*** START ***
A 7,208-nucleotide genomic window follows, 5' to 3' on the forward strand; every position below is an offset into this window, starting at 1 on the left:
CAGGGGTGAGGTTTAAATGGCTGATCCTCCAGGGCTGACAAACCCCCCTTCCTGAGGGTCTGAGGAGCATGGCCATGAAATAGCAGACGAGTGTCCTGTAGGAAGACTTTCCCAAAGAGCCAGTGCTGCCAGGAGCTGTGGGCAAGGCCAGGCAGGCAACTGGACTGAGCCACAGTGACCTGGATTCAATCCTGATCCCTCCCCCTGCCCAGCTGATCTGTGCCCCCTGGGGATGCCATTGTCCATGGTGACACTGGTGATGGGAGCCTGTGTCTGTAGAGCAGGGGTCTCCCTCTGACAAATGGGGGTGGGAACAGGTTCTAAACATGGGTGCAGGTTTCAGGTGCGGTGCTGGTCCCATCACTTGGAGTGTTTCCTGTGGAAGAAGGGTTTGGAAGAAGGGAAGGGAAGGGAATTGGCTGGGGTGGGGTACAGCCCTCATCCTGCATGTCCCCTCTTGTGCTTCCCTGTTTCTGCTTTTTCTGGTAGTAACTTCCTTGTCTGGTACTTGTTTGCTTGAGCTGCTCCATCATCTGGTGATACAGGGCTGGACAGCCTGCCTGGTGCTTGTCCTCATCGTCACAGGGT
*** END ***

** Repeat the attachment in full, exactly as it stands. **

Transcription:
A 7,208-nucleotide genomic window follows, 5' to 3' on the forward strand; every position below is an offset into this window, starting at 1 on the left:
CAGGGGTGAGGTTTAAATGGCTGATCCTCCAGGGCTGACAAACCCCCCTTCCTGAGGGTCTGAGGAGCATGGCCATGAAATAGCAGACGAGTGTCCTGTAGGAAGACTTTCCCAAAGAGCCAGTGCTGCCAGGAGCTGTGGGCAAGGCCAGGCAGGCAACTGGACTGAGCCACAGTGACCTGGATTCAATCCTGATCCCTCCCCCTGCCCAGCTGATCTGTGCCCCCTGGGGATGCCATTGTCCATGGTGACACTGGTGATGGGAGCCTGTGTCTGTAGAGCAGGGGTCTCCCTCTGACAAATGGGGGTGGGAACAGGTTCTAAACATGGGTGCAGGTTTCAGGTGCGGTGCTGGTCCCATCACTTGGAGTGTTTCCTGTGGAAGAAGGGTTTGGAAGAAGGGAAGGGAAGGGAATTGGCTGGGGTGGGGTACAGCCCTCATCCTGCATGTCCCCTCTTGTGCTTCCCTGTTTCTGCTTTTTCTGGTAGTAACTTCCTTGTCTGGTACTTGTTTGCTTGAGCTGCTCCATCATCTGGTGATACAGGGCTGGACAGCCTGCCTGGTGCTTGTCCTCATCGTCACAGGGT